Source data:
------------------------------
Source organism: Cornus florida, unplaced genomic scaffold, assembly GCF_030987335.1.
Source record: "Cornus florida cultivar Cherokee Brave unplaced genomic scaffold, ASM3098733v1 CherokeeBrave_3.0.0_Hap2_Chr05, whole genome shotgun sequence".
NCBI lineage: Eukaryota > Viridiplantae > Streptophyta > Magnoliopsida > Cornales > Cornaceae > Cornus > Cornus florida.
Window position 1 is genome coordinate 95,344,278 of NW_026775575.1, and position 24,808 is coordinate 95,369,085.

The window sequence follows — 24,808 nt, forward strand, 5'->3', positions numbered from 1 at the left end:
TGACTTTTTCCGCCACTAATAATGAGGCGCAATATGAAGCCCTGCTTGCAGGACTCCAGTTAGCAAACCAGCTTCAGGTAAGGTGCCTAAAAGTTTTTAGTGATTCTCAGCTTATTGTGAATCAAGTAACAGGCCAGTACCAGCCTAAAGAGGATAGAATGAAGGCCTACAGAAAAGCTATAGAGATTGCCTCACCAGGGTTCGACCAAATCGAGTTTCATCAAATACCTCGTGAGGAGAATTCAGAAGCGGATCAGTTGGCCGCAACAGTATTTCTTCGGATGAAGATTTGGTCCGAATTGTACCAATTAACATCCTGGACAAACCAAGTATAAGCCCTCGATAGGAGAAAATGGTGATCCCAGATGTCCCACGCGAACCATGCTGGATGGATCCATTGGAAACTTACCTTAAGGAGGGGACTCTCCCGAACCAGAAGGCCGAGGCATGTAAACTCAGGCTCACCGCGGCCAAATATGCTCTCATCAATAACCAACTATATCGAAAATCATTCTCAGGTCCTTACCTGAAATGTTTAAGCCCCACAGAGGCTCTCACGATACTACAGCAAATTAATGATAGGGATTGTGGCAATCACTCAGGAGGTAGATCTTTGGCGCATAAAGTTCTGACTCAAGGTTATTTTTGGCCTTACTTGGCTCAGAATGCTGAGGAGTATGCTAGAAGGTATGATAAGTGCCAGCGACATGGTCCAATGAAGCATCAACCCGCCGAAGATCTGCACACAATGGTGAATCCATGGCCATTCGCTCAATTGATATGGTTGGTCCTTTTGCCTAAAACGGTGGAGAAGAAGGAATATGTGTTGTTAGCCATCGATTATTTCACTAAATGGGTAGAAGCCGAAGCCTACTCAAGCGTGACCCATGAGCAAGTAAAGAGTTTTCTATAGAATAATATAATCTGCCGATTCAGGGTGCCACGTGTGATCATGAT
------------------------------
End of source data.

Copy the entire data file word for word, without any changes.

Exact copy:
Source organism: Cornus florida, unplaced genomic scaffold, assembly GCF_030987335.1.
Source record: "Cornus florida cultivar Cherokee Brave unplaced genomic scaffold, ASM3098733v1 CherokeeBrave_3.0.0_Hap2_Chr05, whole genome shotgun sequence".
NCBI lineage: Eukaryota > Viridiplantae > Streptophyta > Magnoliopsida > Cornales > Cornaceae > Cornus > Cornus florida.
Window position 1 is genome coordinate 95,344,278 of NW_026775575.1, and position 24,808 is coordinate 95,369,085.

The window sequence follows — 24,808 nt, forward strand, 5'->3', positions numbered from 1 at the left end:
TGACTTTTTCCGCCACTAATAATGAGGCGCAATATGAAGCCCTGCTTGCAGGACTCCAGTTAGCAAACCAGCTTCAGGTAAGGTGCCTAAAAGTTTTTAGTGATTCTCAGCTTATTGTGAATCAAGTAACAGGCCAGTACCAGCCTAAAGAGGATAGAATGAAGGCCTACAGAAAAGCTATAGAGATTGCCTCACCAGGGTTCGACCAAATCGAGTTTCATCAAATACCTCGTGAGGAGAATTCAGAAGCGGATCAGTTGGCCGCAACAGTATTTCTTCGGATGAAGATTTGGTCCGAATTGTACCAATTAACATCCTGGACAAACCAAGTATAAGCCCTCGATAGGAGAAAATGGTGATCCCAGATGTCCCACGCGAACCATGCTGGATGGATCCATTGGAAACTTACCTTAAGGAGGGGACTCTCCCGAACCAGAAGGCCGAGGCATGTAAACTCAGGCTCACCGCGGCCAAATATGCTCTCATCAATAACCAACTATATCGAAAATCATTCTCAGGTCCTTACCTGAAATGTTTAAGCCCCACAGAGGCTCTCACGATACTACAGCAAATTAATGATAGGGATTGTGGCAATCACTCAGGAGGTAGATCTTTGGCGCATAAAGTTCTGACTCAAGGTTATTTTTGGCCTTACTTGGCTCAGAATGCTGAGGAGTATGCTAGAAGGTATGATAAGTGCCAGCGACATGGTCCAATGAAGCATCAACCCGCCGAAGATCTGCACACAATGGTGAATCCATGGCCATTCGCTCAATTGATATGGTTGGTCCTTTTGCCTAAAACGGTGGAGAAGAAGGAATATGTGTTGTTAGCCATCGATTATTTCACTAAATGGGTAGAAGCCGAAGCCTACTCAAGCGTGACCCATGAGCAAGTAAAGAGTTTTCTATAGAATAATATAATCTGCCGATTCAGGGTGCCACGTGTGATCATGAT